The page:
These factors certainly make it very difficult for ANYONE to fork over 500 to 1000 bucks to get into this now.... and certainly, joe six-pack....

Dugger
 

JonZ

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Same thing happened back in 97.

I remembered companies sitting back and waiting for player to hit the 3 million household mark.
 

Bob_L

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Even if Blu-ray is the ultimate winner, they are currently having significant problems defining and finalizing their platform and, at least with Sony-authored discs, providing software quality that adequately represents the technology. Although I may well buy into BD in the future, the present doesn't seem to be the right time.

HD DVD--which I did purchase--offers good value and advanced performance now. It lets me get into the HD disc action at an affordable price and, as mentioned earlier, provides superior SD DVD and CD playback, as well. The first-gen Toshiba players are far from perfect, but they don't soften the fundamental image quality, as does Samsung's BD player.

Since it seems unlikely that I'll want to venture into BD for a year or so--while they get their act together--the $700-800 I'll probably spend on HD DVD hardware and software in that time is entertainment money well spent, IMO.
 

Larry Sutliff

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If a time ever comes when HD DVD is declared the loser, I'm gonna buy an extra player, make sure it works, and then store it away until I need it. I know a couple of folks who did that with Laserdisc.
 

ppltd

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For those of us lucky enough to be early adopters, it is always a risk. We pay top dollar for something new, when if we waited for 6 months, we could have saved money. But what we gain is the added enjoyment of being able to receive the benefits of these purchases well before the average buyer will. To me, that makes the higher cost and risk a non-issue.

This is no different than buying a new 'limited' car. We pay retail (and sometimes more' for this privilege and don't let the fact that in 6 months we could have purchased for 3 or 4 thousand less.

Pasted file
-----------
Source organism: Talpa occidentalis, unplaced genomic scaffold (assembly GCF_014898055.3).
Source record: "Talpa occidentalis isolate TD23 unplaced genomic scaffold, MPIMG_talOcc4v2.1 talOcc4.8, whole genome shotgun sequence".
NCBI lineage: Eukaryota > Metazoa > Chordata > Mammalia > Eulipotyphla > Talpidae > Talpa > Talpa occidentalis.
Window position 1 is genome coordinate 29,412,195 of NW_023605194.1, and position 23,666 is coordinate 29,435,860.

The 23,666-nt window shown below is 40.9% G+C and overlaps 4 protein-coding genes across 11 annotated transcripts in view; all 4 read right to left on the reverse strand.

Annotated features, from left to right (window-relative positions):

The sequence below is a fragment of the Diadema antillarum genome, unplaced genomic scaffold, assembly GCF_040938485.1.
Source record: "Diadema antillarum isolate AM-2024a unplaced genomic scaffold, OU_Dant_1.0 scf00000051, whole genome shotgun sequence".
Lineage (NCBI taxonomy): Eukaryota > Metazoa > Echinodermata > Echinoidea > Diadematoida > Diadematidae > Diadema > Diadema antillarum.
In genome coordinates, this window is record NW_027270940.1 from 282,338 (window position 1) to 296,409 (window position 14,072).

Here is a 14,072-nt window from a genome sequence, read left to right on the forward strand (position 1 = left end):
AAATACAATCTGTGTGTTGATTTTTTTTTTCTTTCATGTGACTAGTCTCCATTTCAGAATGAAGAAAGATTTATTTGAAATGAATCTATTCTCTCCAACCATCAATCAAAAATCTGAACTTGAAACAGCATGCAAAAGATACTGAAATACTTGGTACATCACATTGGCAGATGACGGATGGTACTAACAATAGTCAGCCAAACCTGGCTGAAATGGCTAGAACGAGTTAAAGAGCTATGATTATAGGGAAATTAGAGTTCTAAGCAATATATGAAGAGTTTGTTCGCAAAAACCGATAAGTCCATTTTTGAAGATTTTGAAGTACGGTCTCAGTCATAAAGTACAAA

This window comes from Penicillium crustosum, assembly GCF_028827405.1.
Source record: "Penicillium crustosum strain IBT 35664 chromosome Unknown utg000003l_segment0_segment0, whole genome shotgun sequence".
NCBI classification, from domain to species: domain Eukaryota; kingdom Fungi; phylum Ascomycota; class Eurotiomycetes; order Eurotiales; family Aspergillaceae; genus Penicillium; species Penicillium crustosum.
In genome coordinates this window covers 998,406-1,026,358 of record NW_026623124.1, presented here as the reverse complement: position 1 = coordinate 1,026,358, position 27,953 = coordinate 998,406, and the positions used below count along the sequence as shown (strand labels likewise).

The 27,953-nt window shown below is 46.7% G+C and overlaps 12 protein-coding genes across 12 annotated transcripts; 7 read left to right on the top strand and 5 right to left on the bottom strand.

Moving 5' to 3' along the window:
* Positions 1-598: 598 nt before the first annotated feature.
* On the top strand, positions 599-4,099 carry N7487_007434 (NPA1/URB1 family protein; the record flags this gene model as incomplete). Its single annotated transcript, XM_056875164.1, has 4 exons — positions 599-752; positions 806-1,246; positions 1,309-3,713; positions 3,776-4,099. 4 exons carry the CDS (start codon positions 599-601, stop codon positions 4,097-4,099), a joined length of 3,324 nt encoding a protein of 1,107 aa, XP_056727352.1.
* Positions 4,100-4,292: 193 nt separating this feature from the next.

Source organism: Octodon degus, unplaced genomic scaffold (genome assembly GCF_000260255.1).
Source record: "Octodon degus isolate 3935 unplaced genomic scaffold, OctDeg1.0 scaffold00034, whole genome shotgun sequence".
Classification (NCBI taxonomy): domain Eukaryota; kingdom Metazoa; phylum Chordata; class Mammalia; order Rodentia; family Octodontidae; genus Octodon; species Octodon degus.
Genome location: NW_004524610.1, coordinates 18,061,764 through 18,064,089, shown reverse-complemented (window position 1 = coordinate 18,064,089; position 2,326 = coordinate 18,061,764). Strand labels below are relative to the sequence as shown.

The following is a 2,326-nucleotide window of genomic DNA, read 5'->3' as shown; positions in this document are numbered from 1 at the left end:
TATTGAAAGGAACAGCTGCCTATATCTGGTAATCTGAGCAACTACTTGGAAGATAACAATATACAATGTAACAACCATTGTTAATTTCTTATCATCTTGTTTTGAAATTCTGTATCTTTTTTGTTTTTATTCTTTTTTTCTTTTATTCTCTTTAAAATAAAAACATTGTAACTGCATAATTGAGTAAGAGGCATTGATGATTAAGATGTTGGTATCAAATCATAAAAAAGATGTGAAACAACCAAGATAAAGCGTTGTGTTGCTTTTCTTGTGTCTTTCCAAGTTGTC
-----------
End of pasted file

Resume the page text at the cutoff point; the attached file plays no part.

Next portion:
But I must admit I kind of stumbled into this purchase (and am very happy I did). If HD or BR or both fail in the next couple of years, I will have gotten the value I paid back many times.

As a side note, for what it is worth. I have owned LD systems since 1978. Even with their very limited support, I have had over 20 years of enjoyment from that technology. All the way through 1997, when DVD made it's US Debut. I remember driving from Phoenix to Ken K(C)ranes in the LA area to but a player and movies. It was just this year that I finally put my LD player back in it's box for a well deserved rest.

Thomas Eisenmann
 

Jordan_E

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Well, my player works (for now), my SACD/DVD-A player still works, my LD player still works, and the first Toshiba DVD player I bought YEARS ago is still kicking at a friend's house. I also have NES, SNES, and Dreamcast machines working. Right now, I'm not too worried, and feel that I've spent my money well.
 

Cees Alons

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At this moment - and assuming that the BD launch will take off as announced - the best prediction seems to be that there will be two formats on the market for a considerable time.

If true, that would include (guarantee) customer-support, of course.


Cees
 

Ronald Epstein

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Chris,

If yuh want to upconvert those regional discs you have,
I suggest the Oppo 971 which does much better with PAL
discs than the 970 model.